Ascot and the Coronavirus – Is there a risk to the Royal Ascot Festival?

Last Updated 3 days ago | Commercial content | 18+

The United Kingdom has not been immune to the Coronavirus pandemic. Events such as those in horse racing, however, have been crucial in keeping spirits up in the country.

The horse racing industry, and by association the betting sector, are huge employers. It has become crucial that the sport continues and that its major festivals, of which Royal Ascot is one, are kept going in order for thousands of jobs to remain clear of risk.

Is Royal Ascot affected by the Pandemic?

This article tries to answer some major questions about Royal Ascot which takes place in the second week in June.

Last year, even when the country was in the eye of the storm so to speak, the event went ahead. No crowds were in attendance and only horsemen deemed crucial were allowed on course.

In 2020 social distancing was key among jockeys and trainers, but things may be different this time around. The 2021 Royal Ascot meeting will go ahead. There may even be a crowd allowed which would be something to see!

As part of England’s roadmap, Royal Ascot may yet have between 4,000 and 10,000 spectators in attendance. They are likely to be housed only in the Royal Enclosure and the Queen Anne Enclosure as distancing is still seen as being best practice.

Royal Ascot Tickets

Royal Ascot – Day Two – Ascot Racecourse. Runners and riders during the Queen’s Vase. Mike Egerton/PA Images/Ritzau Scanpix

Ascot crowds a huge bonus for British racing

What the Cheltenham Festival and Grand National meeting showed us is that crowd participation is crucial. While both major meetings went ahead, the lack of racegoers meant for a very flat atmosphere indeed, even for those watching at home on TV and that does not help in terms of future participation in the sport.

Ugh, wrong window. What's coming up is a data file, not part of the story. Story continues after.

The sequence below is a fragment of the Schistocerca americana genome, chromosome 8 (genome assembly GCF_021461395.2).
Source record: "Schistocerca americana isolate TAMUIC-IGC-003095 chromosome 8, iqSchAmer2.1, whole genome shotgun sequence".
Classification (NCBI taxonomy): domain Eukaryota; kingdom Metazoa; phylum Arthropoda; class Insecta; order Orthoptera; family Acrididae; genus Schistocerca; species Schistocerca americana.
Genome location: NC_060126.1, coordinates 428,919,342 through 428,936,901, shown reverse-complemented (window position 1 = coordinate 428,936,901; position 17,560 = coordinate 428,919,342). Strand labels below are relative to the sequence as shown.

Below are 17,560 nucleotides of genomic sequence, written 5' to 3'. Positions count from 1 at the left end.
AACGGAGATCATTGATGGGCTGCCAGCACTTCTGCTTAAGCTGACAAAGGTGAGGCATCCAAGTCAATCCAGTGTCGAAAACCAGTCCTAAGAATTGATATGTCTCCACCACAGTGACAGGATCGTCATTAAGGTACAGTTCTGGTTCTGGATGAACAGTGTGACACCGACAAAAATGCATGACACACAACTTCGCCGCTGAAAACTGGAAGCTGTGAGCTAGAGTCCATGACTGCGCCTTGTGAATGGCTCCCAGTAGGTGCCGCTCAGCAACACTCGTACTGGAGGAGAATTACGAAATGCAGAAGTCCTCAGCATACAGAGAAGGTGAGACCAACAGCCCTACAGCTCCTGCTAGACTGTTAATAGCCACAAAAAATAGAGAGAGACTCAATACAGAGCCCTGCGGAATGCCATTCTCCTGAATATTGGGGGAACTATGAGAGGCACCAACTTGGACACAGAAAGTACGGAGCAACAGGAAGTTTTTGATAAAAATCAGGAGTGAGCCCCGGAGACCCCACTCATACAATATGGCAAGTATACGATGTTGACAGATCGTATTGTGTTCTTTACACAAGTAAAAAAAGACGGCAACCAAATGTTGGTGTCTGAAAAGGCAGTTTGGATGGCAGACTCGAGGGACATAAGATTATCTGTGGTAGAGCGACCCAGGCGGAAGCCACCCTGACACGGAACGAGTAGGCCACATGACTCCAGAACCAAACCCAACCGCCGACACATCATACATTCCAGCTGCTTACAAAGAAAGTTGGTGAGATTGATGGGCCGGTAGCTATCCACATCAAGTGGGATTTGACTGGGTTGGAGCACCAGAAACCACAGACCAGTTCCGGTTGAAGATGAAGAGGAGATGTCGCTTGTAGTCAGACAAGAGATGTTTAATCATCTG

Having up to 10,000 people at Ascot on each day of the meeting, which runs from Tuesday 15th to Saturday 19th June, will be a massive shot in the arm for both this industry and the country as a whole.

The pandemic’s effect on UK horse racing

While the 2020 Cheltenham Festival sneaked in under the wire, other major meetings were lost. There was no Grand National, no Craven Meeting, no May meeting at Chester and many other festivals and important individual races were either cancelled, delayed or moved.

All of this had a profound effect on racing. Having been cancelled in April, no races of any type were allowed until early June. This concertina effect meant that many young horses had delayed debuts, rushed debuts or didn’t hit the track at all during the year.
Royal Ascot 2020 did go ahead, but behind closed doors in the end. Also, the situation meant there was a distinct lack of form for punters to go on which will luckily not be the case this year.

Coronavirus and the Grand National

Given the snowballing situation and the fact that the Cheltenham Festival going ahead proved to be an unpopular decision, it was no surprise when the 2020 Grand National was cancelled.

It proved to be the right decision for racing and the right decision for the country. Not many could have believed however that twelve months later, another National would be affected.

While the three-day meeting at Aintree went ahead this time, it did so with no crowds. Also, it was staged two days before high street bookmakers opened meaning a drop in revenue. Given that the National is the biggest betting event of the year, the financial effect of that cannot be underestimated.

Once more, Aintree put on a show with all social distancing and track & trace measures in place. The lack of crowd noise however was palpable. The same scenario was witnessed at Cheltenham and now it’s all eyes on Ascot to redeem the situation.

Royal Ascot and Coronavirus

Much like Aintree, we are heading for a second Royal Ascot affected by the worldwide pandemic. There will be no busy and noisy winner’s enclosure and nowhere near the usual 60,000+ crowd.

The royal meeting is unique. From a sporting point of view, it really cannot be moved. It’s position in the second half of June is crucial to the entire British pattern racing system and once again it will take its rightful place on the racing calendar.

While full crowds and no face coverings are not quite the order of the day yet, Royal Ascot 2021 looks like being responsible for horse racing taking a major step back to reality for horse racing fans, and the general public.

Is Royal Ascot 2021 Cancelled?

No. The event definitely now goes ahead. How many spectators are permitted is not confirmed as yet, but given the success of Britain’s vaccination programme there appears to now be no danger of Royal Ascot being called off.

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